Co-Mediating an Appellate Case
Judy Mazia and I met in the Court of Appeal Mediation Program training class and decided that we would like to mediate together. We got our chance several months later.
The case was a probate appeal that involved 4 parties, 4 lawyers and some very emotional family issues, including a paternity dispute and allegations of domestic violence. During the pre-mediation phone conference with the four attorneys, one of them asked us how and why we were working together. I responded that the "how" involved very careful planning and that the "why" involved our complementary backgrounds and skills.
Judy Mazia has years of probate experience as an attorney and I have years of mediation experience. When I added that I was not an attorney, the response from the questioner was, "that's great, you will bring a different perspective to the mediation." Since it was our first appellate mediation together, we made very careful preparations. We discussed all the steps and divided up the tasks. Judy did most of the emailing to the lawyers and she always emailed me her drafts first for my comments and suggestions. I prepared outlines for both the pre-mediation phone conference and the mediation session and discussed them with her. In these outlines, I listed all the steps we wanted to cover and assigned each one to one of us or occasionally both of us. I gave the more legal issues to Judy and the more process issues to me.
Since, we both wanted to work in both areas, we occasionally reversed the roles. We also agreed that either of us could comment on what the other said and also knew that we had to be flexible and see how things worked out in reality. During the mediation, our style was fairly transparent which meant that we discussed our plans openly with the parties and their counsel. This openness had the added advantage of facilitating our communications with each other. We did have a separate room where we could meet and talk in private. Our goal was to keep the parties together as much as possible to facilitate their ability to communicate directly with each other.
We were able to conduct the entire mediation in joint session. In the morning we explained the agenda for the day, had the parties talk to us and then to each other. After a brief lunch break, we started to define the problems to be solved and to ascertain where we had agreement. Then the attorneys stepped in and began the process of negotiating and finding solutions.
For most of the afternoon, our role seemed to be to observe, provide encouragement and keep the mediation on track. As offers and counteroffers were made, the parties and their counsel would leave the room to have private discussions. Finally, they were only $3,000 apart. At this point an interesting phenomenon occurred. Both sides felt they had given up too much, couldn't give any more, and even started to backtrack. We emphasized the progress that had been made, talked about the alternatives and encouraged them to continue.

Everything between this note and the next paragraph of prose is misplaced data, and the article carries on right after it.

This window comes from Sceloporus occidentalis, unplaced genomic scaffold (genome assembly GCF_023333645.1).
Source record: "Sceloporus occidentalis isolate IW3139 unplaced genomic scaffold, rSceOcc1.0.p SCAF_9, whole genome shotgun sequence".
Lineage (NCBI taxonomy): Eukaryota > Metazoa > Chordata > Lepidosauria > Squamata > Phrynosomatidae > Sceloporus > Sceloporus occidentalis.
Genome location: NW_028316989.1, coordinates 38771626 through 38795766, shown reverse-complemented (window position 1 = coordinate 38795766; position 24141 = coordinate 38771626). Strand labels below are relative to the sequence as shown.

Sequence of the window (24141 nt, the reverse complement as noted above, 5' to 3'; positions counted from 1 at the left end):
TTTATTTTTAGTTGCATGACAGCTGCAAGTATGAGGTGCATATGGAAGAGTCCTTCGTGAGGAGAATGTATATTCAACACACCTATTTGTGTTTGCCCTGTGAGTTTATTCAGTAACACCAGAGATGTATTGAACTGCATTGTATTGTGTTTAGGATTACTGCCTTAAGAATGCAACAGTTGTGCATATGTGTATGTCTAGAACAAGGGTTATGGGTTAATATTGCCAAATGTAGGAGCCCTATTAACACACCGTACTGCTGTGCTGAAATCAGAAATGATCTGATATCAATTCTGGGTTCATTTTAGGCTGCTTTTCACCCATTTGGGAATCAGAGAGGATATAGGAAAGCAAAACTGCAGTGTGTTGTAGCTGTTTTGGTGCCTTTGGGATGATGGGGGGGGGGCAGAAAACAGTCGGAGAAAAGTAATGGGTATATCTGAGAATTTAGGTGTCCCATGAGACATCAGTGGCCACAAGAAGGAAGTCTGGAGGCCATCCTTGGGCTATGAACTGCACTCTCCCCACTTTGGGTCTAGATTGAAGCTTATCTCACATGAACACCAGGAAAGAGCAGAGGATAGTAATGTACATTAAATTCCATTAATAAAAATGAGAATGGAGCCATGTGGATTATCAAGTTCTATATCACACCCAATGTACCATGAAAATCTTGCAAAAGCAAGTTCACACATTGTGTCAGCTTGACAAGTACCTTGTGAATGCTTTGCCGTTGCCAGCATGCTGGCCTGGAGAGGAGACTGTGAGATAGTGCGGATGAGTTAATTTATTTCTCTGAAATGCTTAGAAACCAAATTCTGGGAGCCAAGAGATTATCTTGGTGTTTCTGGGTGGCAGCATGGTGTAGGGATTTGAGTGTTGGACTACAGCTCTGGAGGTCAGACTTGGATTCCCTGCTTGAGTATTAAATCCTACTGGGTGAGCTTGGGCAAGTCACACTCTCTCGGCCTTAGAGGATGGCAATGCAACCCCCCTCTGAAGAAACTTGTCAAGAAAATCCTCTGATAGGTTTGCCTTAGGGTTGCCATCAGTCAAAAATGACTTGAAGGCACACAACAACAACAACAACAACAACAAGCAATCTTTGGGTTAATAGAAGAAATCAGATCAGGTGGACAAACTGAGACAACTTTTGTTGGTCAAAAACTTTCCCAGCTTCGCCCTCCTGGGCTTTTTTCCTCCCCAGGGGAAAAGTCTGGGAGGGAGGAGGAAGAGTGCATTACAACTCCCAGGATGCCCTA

They finally agreed to split the difference, which was something that Judy and I had discussed suggesting and decided not to do. Thinking about this situation later, I realized that I had understood this phenomenon that we might call "buyers' remorse", but had never thought about it consciously. In the future when a similar situation occurs, I will try to explain that this is a normal stage in the process, validate their feelings of fear and loss, and tell the parties that their doubts and concerns are a good sign that they are close to a resolution.
When the mediation concluded, all the attorneys expressed their amazement that a settlement was reached. One of the attorneys, who had objected to the case being assigned to mediation, admitted that he had been wrong. In a follow up conversation with him after the mediation, he said that he had been very nervous at the beginning of the mediation, (this very competent attorney actually spilled half a pitcher of water on the table as we started), because he had never been in a mediation where the parties spoke so much. He said that he was worried about what his client would say. He told me that he had listened very carefully to the clients on the other side and had heard things that he had never heard before. He said that he felt that the conversation between the parties was not only helpful, but also essential to the ultimate success of the mediation. Judy and I were pleased with the way we had worked together and look forward to co-mediating more cases in the future.
Judith A. Mazia is a probate, trust attorney and mediator practicing in San Francisco. She can be reached at (415) 434-1810 or firstname.lastname@example.org. Judith A. Gordon is a mediator and mediation trainer practicing in Walnut Creek, California. She can be reached at (925) 938-2525 or email@example.com.